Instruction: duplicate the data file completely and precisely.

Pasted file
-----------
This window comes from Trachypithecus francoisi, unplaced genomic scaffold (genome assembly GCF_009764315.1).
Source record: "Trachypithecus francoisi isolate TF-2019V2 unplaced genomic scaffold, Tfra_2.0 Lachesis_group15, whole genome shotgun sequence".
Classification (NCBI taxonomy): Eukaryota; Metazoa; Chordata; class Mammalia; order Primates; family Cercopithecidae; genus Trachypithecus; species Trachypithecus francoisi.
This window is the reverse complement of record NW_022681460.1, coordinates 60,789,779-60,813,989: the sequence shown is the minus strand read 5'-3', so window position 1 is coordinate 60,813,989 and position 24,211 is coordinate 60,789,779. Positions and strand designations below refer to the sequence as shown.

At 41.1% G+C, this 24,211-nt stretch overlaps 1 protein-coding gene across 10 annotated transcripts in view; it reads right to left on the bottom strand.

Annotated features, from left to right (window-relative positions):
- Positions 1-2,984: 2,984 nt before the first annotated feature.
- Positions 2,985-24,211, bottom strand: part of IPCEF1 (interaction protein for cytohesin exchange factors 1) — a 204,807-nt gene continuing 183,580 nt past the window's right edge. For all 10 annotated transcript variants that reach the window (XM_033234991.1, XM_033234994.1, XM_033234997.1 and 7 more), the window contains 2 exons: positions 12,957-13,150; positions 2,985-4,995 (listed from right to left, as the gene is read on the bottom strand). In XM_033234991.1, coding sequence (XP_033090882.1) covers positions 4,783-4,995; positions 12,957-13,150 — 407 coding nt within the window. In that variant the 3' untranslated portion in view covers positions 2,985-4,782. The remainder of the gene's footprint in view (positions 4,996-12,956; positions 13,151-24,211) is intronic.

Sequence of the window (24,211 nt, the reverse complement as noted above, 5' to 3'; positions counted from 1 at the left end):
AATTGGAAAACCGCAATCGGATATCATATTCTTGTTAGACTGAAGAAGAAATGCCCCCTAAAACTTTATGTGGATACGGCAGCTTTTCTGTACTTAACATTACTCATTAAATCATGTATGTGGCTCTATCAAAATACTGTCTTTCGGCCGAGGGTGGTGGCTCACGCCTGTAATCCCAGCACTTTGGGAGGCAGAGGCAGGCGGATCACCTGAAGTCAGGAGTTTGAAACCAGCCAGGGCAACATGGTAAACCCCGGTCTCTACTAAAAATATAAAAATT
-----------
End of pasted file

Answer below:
This window comes from Trachypithecus francoisi, unplaced genomic scaffold (genome assembly GCF_009764315.1).
Source record: "Trachypithecus francoisi isolate TF-2019V2 unplaced genomic scaffold, Tfra_2.0 Lachesis_group15, whole genome shotgun sequence".
Classification (NCBI taxonomy): Eukaryota; Metazoa; Chordata; class Mammalia; order Primates; family Cercopithecidae; genus Trachypithecus; species Trachypithecus francoisi.
This window is the reverse complement of record NW_022681460.1, coordinates 60,789,779-60,813,989: the sequence shown is the minus strand read 5'-3', so window position 1 is coordinate 60,813,989 and position 24,211 is coordinate 60,789,779. Positions and strand designations below refer to the sequence as shown.

At 41.1% G+C, this 24,211-nt stretch overlaps 1 protein-coding gene across 10 annotated transcripts in view; it reads right to left on the bottom strand.

Annotated features, from left to right (window-relative positions):
- Positions 1-2,984: 2,984 nt before the first annotated feature.
- Positions 2,985-24,211, bottom strand: part of IPCEF1 (interaction protein for cytohesin exchange factors 1) — a 204,807-nt gene continuing 183,580 nt past the window's right edge. For all 10 annotated transcript variants that reach the window (XM_033234991.1, XM_033234994.1, XM_033234997.1 and 7 more), the window contains 2 exons: positions 12,957-13,150; positions 2,985-4,995 (listed from right to left, as the gene is read on the bottom strand). In XM_033234991.1, coding sequence (XP_033090882.1) covers positions 4,783-4,995; positions 12,957-13,150 — 407 coding nt within the window. In that variant the 3' untranslated portion in view covers positions 2,985-4,782. The remainder of the gene's footprint in view (positions 4,996-12,956; positions 13,151-24,211) is intronic.

Sequence of the window (24,211 nt, the reverse complement as noted above, 5' to 3'; positions counted from 1 at the left end):
AATTGGAAAACCGCAATCGGATATCATATTCTTGTTAGACTGAAGAAGAAATGCCCCCTAAAACTTTATGTGGATACGGCAGCTTTTCTGTACTTAACATTACTCATTAAATCATGTATGTGGCTCTATCAAAATACTGTCTTTCGGCCGAGGGTGGTGGCTCACGCCTGTAATCCCAGCACTTTGGGAGGCAGAGGCAGGCGGATCACCTGAAGTCAGGAGTTTGAAACCAGCCAGGGCAACATGGTAAACCCCGGTCTCTACTAAAAATATAAAAATT